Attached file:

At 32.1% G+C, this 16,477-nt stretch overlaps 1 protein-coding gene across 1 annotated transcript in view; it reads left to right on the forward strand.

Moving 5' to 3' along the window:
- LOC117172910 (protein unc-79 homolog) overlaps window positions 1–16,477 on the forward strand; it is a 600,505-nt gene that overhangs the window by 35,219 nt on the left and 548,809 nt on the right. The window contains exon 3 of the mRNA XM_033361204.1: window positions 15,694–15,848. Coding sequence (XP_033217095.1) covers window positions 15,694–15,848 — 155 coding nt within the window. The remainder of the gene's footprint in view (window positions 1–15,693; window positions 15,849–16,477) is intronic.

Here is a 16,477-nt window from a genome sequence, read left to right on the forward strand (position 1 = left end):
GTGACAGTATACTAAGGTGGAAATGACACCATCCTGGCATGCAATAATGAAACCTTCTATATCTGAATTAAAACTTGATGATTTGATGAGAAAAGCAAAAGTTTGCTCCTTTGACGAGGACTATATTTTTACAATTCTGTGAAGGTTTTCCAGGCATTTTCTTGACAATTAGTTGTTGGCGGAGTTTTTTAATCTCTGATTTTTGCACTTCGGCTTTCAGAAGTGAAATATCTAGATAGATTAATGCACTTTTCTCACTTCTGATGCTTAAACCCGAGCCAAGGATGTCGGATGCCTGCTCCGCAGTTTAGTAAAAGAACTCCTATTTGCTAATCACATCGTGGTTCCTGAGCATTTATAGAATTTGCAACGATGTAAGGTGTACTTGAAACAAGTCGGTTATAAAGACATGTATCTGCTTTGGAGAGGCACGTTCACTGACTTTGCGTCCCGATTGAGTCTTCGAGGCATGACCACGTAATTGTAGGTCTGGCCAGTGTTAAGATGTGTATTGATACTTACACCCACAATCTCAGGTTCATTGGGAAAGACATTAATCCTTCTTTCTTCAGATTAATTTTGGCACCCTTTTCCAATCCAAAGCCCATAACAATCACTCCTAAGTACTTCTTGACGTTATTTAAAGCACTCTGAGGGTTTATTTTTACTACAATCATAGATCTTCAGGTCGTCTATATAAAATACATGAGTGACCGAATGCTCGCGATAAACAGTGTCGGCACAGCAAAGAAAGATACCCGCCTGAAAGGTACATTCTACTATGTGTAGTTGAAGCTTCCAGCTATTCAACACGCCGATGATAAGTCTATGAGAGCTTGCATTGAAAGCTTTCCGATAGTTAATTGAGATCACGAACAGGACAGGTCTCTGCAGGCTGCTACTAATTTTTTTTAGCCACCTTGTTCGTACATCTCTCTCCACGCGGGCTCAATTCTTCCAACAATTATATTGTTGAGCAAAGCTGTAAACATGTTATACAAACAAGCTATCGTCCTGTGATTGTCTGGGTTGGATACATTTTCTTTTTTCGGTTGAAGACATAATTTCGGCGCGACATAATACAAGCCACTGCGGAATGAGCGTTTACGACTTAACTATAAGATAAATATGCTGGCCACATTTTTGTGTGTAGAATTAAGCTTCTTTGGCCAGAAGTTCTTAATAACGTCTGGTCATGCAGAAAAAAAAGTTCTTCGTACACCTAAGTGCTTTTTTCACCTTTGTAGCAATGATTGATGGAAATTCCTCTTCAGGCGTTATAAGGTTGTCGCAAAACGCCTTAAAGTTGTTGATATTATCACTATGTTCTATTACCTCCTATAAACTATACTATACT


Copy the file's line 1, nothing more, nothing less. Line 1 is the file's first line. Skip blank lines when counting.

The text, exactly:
At 32.1% G+C, this 16,477-nt stretch overlaps 1 protein-coding gene across 1 annotated transcript in view; it reads left to right on the forward strand.